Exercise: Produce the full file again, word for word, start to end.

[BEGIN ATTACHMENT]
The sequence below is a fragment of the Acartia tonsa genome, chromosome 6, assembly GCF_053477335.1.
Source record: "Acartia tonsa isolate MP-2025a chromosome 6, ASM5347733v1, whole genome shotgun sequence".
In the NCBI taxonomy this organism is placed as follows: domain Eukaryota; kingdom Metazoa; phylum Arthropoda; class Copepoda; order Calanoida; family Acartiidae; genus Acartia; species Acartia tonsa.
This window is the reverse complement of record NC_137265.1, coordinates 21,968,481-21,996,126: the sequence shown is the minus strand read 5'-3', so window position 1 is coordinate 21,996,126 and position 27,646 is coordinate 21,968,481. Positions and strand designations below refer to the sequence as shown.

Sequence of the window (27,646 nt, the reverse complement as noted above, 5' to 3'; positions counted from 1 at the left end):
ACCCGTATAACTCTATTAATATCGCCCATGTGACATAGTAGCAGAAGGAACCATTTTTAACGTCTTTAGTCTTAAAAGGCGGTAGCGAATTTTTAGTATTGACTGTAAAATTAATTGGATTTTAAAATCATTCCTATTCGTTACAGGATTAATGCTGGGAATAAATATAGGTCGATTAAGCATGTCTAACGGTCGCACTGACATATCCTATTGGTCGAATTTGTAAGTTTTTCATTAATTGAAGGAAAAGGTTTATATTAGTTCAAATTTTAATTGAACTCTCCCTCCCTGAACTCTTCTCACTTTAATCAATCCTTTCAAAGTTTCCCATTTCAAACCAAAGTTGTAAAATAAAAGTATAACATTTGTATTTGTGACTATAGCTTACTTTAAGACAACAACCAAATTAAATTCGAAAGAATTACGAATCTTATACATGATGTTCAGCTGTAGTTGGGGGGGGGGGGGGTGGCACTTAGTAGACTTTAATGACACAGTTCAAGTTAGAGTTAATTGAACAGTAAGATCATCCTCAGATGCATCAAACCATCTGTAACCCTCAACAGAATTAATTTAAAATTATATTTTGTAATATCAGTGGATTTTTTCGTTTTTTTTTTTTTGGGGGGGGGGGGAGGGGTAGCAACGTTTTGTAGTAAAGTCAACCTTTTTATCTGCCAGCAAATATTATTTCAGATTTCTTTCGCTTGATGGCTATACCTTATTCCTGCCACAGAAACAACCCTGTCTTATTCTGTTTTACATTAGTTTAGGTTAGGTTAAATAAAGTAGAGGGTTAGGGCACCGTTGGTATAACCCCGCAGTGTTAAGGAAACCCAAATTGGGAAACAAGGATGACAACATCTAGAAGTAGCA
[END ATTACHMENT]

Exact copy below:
The sequence below is a fragment of the Acartia tonsa genome, chromosome 6, assembly GCF_053477335.1.
Source record: "Acartia tonsa isolate MP-2025a chromosome 6, ASM5347733v1, whole genome shotgun sequence".
In the NCBI taxonomy this organism is placed as follows: domain Eukaryota; kingdom Metazoa; phylum Arthropoda; class Copepoda; order Calanoida; family Acartiidae; genus Acartia; species Acartia tonsa.
This window is the reverse complement of record NC_137265.1, coordinates 21,968,481-21,996,126: the sequence shown is the minus strand read 5'-3', so window position 1 is coordinate 21,996,126 and position 27,646 is coordinate 21,968,481. Positions and strand designations below refer to the sequence as shown.

Sequence of the window (27,646 nt, the reverse complement as noted above, 5' to 3'; positions counted from 1 at the left end):
ACCCGTATAACTCTATTAATATCGCCCATGTGACATAGTAGCAGAAGGAACCATTTTTAACGTCTTTAGTCTTAAAAGGCGGTAGCGAATTTTTAGTATTGACTGTAAAATTAATTGGATTTTAAAATCATTCCTATTCGTTACAGGATTAATGCTGGGAATAAATATAGGTCGATTAAGCATGTCTAACGGTCGCACTGACATATCCTATTGGTCGAATTTGTAAGTTTTTCATTAATTGAAGGAAAAGGTTTATATTAGTTCAAATTTTAATTGAACTCTCCCTCCCTGAACTCTTCTCACTTTAATCAATCCTTTCAAAGTTTCCCATTTCAAACCAAAGTTGTAAAATAAAAGTATAACATTTGTATTTGTGACTATAGCTTACTTTAAGACAACAACCAAATTAAATTCGAAAGAATTACGAATCTTATACATGATGTTCAGCTGTAGTTGGGGGGGGGGGGGGTGGCACTTAGTAGACTTTAATGACACAGTTCAAGTTAGAGTTAATTGAACAGTAAGATCATCCTCAGATGCATCAAACCATCTGTAACCCTCAACAGAATTAATTTAAAATTATATTTTGTAATATCAGTGGATTTTTTCGTTTTTTTTTTTTTGGGGGGGGGGGGAGGGGTAGCAACGTTTTGTAGTAAAGTCAACCTTTTTATCTGCCAGCAAATATTATTTCAGATTTCTTTCGCTTGATGGCTATACCTTATTCCTGCCACAGAAACAACCCTGTCTTATTCTGTTTTACATTAGTTTAGGTTAGGTTAAATAAAGTAGAGGGTTAGGGCACCGTTGGTATAACCCCGCAGTGTTAAGGAAACCCAAATTGGGAAACAAGGATGACAACATCTAGAAGTAGCA